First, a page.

Psychologist Donatas Banionis painful resolution of his relationship with his dead wife on a space station
Both an allegory on the failing Communist experiment and a treatise on man’s potential for salvation, Tarkovsky’s mesmerising adaptation of Stanislaw Lem’s novel is still superior to Steven Soderbergh’s remake. Its discussion of passion and obsession, regret and reconciliation is consistently challenging and offers few easy answers.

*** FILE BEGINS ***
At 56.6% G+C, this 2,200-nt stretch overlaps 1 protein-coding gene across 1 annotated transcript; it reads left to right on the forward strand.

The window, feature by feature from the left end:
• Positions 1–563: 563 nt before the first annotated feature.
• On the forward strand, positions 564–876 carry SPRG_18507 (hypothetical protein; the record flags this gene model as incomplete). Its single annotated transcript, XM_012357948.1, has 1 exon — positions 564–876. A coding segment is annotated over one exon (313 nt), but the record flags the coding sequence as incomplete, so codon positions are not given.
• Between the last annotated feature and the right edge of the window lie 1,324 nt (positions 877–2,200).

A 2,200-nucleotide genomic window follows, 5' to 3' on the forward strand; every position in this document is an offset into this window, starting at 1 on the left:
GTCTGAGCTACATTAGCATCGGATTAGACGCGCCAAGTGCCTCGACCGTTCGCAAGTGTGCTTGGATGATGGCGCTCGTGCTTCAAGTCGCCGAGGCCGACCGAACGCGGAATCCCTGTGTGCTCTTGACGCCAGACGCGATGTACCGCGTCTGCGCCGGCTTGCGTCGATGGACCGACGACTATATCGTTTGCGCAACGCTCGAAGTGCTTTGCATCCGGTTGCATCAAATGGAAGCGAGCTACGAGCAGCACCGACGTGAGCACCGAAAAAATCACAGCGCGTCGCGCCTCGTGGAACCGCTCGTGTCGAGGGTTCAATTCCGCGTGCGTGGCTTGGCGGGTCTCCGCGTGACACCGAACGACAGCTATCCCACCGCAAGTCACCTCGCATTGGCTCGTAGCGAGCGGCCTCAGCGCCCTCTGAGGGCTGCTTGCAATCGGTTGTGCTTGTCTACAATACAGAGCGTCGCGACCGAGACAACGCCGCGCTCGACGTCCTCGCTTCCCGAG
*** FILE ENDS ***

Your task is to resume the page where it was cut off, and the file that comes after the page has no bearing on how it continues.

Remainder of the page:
The director refuses to be tempted by the sci-fi staples to which even Stanley Kubrick succumbed in 2001: A Space Odyssey, so while the sets are evocative, they’re not fetishistically futuristic. Nor is the action peppered with set-pieces designed to sex up psychologist Donatas Banionis’ painful resolution of his relationship with his dead wife. Instead, Tarkovsky concentrates on the eerie realisation that there’s nothing more terrifying out in space than our own selves...
This mesmerising atmosphere-piece is superior to the Soderbergh remake